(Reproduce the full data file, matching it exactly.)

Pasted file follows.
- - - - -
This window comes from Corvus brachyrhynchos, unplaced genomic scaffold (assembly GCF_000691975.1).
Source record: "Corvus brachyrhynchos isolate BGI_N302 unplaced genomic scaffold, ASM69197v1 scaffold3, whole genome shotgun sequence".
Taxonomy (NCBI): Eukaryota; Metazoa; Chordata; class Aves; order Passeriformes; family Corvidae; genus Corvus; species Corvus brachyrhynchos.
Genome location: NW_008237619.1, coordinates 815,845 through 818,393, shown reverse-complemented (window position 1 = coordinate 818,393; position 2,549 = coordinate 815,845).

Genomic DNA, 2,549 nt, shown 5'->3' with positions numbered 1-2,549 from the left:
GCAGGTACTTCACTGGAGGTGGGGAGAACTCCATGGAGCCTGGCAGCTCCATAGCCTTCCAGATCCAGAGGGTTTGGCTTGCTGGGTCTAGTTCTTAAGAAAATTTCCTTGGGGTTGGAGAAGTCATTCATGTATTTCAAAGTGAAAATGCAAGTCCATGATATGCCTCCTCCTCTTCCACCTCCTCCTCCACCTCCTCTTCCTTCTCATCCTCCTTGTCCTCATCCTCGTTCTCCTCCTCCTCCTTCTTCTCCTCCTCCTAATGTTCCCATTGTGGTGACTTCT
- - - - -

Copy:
This window comes from Corvus brachyrhynchos, unplaced genomic scaffold (assembly GCF_000691975.1).
Source record: "Corvus brachyrhynchos isolate BGI_N302 unplaced genomic scaffold, ASM69197v1 scaffold3, whole genome shotgun sequence".
Taxonomy (NCBI): Eukaryota; Metazoa; Chordata; class Aves; order Passeriformes; family Corvidae; genus Corvus; species Corvus brachyrhynchos.
Genome location: NW_008237619.1, coordinates 815,845 through 818,393, shown reverse-complemented (window position 1 = coordinate 818,393; position 2,549 = coordinate 815,845).

Genomic DNA, 2,549 nt, shown 5'->3' with positions numbered 1-2,549 from the left:
GCAGGTACTTCACTGGAGGTGGGGAGAACTCCATGGAGCCTGGCAGCTCCATAGCCTTCCAGATCCAGAGGGTTTGGCTTGCTGGGTCTAGTTCTTAAGAAAATTTCCTTGGGGTTGGAGAAGTCATTCATGTATTTCAAAGTGAAAATGCAAGTCCATGATATGCCTCCTCCTCTTCCACCTCCTCCTCCACCTCCTCTTCCTTCTCATCCTCCTTGTCCTCATCCTCGTTCTCCTCCTCCTCCTTCTTCTCCTCCTCCTAATGTTCCCATTGTGGTGACTTCT